But what interests me is how seldom Chesterton's attitude to the Great War is discussed. Surely it's far more significant than the (perhaps) regrettable rhetoric he sometimes used when discussing the Jews, and which has provoked so much hand-wringing. It's entirely possible that Chesterton's articles prompted young men to go and die in the trenches. His record of opposition to the Boer War, as well as his general independence of mind, would have made him the most precious of propagandists.

Mind you, I'm not assuming that the First World War was an unjustifiable war. We've all taken that message in with our mother's milk, through Wilfred Owen poems in school, Shane MacGowan singing about Suvla Bay, and Blackadder Goes Forth. Considering what other messages are pounded into us by the liberal intellectual establishment, I can't help wondering, sometimes, if this is another Big Lie, one that has passed under the radar completely.

Then I think about the carnage of the Somme and the fact that historians are still scratching their heads over what it was all for, and it's hard not to believe that this is one that Chesterton got wrong. Horribly wrong.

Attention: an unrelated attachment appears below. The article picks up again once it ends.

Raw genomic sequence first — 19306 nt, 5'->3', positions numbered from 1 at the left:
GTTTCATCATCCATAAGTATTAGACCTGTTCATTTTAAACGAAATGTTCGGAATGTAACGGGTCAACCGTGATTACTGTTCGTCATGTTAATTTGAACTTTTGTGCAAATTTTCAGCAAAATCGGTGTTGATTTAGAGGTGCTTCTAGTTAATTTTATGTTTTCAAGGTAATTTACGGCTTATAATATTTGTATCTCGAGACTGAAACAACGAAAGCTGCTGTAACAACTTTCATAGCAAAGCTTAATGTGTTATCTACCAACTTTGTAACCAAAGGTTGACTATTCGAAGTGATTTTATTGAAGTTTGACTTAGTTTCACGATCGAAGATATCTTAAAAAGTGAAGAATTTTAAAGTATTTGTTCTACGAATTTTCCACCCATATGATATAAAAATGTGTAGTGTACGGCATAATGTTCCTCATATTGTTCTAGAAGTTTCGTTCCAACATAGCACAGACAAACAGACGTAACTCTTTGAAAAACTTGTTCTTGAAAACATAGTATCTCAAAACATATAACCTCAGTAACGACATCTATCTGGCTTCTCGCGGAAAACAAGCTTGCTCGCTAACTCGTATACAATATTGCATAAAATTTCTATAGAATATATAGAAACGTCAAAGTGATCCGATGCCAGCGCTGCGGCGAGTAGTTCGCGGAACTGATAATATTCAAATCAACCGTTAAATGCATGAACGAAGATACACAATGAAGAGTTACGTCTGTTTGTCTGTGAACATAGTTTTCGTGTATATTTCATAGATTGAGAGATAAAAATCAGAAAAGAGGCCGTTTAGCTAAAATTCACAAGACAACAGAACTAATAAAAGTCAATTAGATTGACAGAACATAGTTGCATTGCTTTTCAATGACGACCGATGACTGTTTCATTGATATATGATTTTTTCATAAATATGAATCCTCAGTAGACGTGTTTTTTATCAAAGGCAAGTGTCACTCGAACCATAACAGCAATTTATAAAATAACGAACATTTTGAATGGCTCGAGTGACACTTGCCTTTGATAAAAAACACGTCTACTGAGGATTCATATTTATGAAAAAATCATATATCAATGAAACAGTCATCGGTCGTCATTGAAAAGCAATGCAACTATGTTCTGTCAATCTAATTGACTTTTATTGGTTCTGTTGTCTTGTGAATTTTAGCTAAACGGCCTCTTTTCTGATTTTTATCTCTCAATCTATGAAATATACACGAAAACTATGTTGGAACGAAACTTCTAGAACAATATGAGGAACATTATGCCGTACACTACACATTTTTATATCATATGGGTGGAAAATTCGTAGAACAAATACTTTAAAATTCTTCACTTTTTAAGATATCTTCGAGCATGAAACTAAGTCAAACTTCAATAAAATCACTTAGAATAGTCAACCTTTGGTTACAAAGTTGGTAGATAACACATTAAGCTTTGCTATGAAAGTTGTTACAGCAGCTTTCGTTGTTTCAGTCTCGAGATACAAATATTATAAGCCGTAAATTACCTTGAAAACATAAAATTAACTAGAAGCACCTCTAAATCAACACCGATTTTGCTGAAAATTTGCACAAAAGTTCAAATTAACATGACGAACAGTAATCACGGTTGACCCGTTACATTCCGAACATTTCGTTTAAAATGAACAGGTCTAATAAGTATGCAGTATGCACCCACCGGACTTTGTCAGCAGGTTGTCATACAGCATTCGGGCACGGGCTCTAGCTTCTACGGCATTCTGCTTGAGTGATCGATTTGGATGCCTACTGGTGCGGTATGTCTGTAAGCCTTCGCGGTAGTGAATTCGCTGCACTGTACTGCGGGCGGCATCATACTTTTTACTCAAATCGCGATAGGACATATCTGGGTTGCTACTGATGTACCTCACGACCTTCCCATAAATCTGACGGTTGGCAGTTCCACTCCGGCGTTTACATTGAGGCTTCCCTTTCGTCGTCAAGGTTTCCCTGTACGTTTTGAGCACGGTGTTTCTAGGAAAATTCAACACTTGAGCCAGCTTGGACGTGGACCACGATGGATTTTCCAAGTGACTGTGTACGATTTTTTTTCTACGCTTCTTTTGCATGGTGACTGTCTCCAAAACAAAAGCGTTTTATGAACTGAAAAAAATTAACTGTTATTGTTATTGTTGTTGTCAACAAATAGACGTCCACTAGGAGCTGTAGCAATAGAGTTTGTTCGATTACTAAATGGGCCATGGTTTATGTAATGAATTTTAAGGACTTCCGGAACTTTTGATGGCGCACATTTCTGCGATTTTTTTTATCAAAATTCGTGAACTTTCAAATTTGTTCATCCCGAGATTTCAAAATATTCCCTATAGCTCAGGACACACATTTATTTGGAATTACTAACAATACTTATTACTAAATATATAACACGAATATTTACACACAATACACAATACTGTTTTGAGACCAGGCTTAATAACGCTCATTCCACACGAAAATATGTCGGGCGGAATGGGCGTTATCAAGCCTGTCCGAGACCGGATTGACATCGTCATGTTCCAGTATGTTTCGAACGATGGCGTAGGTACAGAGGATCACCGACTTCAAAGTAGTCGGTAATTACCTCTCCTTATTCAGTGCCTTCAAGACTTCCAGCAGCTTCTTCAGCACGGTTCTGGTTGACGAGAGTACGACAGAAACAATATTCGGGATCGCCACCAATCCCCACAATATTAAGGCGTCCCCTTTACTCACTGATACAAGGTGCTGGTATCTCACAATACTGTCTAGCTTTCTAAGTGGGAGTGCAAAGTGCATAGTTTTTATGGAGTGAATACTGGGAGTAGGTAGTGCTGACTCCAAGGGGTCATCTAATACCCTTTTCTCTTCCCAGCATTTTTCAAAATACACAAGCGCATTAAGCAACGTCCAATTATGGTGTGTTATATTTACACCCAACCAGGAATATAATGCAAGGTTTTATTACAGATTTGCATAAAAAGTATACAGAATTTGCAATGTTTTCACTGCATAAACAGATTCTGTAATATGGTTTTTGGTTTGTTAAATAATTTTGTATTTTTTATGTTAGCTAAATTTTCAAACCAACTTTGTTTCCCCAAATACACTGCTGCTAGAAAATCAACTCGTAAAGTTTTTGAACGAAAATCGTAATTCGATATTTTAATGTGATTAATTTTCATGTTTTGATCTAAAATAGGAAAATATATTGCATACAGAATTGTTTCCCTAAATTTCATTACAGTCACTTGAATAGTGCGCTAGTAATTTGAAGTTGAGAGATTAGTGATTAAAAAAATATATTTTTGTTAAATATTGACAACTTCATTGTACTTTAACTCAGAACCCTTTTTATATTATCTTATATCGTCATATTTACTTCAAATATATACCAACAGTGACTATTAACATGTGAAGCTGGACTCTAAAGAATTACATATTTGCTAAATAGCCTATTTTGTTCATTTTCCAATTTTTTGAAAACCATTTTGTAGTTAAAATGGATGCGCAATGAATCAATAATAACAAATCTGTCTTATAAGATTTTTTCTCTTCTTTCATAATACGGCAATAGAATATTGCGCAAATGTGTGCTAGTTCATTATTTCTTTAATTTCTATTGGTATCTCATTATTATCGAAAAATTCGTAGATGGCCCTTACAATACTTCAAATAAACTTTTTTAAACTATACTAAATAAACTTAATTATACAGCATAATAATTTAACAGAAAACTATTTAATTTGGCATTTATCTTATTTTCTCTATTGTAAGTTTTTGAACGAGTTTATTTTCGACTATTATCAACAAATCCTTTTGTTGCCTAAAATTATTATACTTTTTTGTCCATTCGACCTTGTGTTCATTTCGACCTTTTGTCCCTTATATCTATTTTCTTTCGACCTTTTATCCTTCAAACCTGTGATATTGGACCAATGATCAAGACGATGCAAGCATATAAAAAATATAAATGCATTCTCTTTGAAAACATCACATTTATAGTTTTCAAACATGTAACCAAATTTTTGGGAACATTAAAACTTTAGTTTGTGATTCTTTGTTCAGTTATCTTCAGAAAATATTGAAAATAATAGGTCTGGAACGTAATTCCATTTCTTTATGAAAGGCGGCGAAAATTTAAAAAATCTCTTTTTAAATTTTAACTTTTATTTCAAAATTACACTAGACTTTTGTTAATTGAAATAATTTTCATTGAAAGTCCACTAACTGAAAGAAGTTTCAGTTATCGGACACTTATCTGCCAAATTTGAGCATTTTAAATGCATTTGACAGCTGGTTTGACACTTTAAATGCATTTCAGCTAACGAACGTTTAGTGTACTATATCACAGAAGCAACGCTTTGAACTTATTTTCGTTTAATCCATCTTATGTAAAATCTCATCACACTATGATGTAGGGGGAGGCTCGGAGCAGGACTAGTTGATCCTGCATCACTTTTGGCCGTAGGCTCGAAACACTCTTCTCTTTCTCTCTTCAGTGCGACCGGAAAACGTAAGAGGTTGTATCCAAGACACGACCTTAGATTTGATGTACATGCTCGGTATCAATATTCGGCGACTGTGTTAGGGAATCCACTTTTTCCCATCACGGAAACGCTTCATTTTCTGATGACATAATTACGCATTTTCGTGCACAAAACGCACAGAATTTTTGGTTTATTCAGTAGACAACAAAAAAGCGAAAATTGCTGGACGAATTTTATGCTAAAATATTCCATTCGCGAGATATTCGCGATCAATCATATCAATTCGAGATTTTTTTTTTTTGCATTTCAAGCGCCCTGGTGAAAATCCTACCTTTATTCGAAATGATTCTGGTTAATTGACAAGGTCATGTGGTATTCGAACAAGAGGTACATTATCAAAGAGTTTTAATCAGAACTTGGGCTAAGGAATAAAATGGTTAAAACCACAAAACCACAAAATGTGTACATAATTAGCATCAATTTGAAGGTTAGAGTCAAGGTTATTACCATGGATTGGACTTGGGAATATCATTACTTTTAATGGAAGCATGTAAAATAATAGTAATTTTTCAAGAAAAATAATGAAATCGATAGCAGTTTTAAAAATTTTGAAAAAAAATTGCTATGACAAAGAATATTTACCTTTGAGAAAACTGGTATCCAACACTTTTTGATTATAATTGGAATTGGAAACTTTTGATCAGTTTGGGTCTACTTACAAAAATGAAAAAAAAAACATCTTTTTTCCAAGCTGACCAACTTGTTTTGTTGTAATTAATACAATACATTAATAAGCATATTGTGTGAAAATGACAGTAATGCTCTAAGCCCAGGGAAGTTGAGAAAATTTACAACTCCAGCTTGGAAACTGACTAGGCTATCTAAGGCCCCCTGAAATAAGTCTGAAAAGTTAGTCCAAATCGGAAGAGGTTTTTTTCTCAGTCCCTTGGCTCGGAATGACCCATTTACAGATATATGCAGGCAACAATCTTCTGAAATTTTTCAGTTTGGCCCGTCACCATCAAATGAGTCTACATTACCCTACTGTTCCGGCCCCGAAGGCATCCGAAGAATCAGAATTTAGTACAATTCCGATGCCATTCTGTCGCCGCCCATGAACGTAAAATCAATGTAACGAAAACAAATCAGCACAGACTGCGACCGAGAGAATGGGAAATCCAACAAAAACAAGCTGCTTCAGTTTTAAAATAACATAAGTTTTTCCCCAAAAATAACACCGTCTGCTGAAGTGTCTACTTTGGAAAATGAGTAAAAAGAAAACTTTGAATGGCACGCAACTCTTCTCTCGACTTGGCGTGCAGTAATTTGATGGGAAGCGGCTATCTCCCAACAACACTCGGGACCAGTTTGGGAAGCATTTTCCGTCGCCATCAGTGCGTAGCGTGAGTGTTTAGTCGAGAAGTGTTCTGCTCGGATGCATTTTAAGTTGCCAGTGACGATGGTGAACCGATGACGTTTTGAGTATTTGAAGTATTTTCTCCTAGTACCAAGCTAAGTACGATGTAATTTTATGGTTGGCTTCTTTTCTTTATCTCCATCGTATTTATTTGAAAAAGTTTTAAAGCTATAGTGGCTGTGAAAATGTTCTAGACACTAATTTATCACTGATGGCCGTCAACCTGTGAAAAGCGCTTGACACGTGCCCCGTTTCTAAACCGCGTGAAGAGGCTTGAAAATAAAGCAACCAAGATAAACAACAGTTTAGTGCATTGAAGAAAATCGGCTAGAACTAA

Argument over World War One tend to be arguments of fact-- whether German atrocities were committed in Belgium, for instance. Reading Chesterton's essays, it's clear that he saw the War as much more of a moral crusade than a defence of Britain's national interests. What he hated was Prussianism; for him, the glorification of power, the worship of blood and iron, the glamorisation of the bully. As always, it was St. George against the dragon.

Doubtless most people today would say that was a romantic view, and such romantic ideas evaporate when faced with the appalling realities of mustard gas and astronomical casuality lists. But Chesterton died in 1936; by this time, the realities of the Great War must have been well-known, but even in the autobiography that he wrote in the last year of his life, Chesterton continued to support the Allied Cause.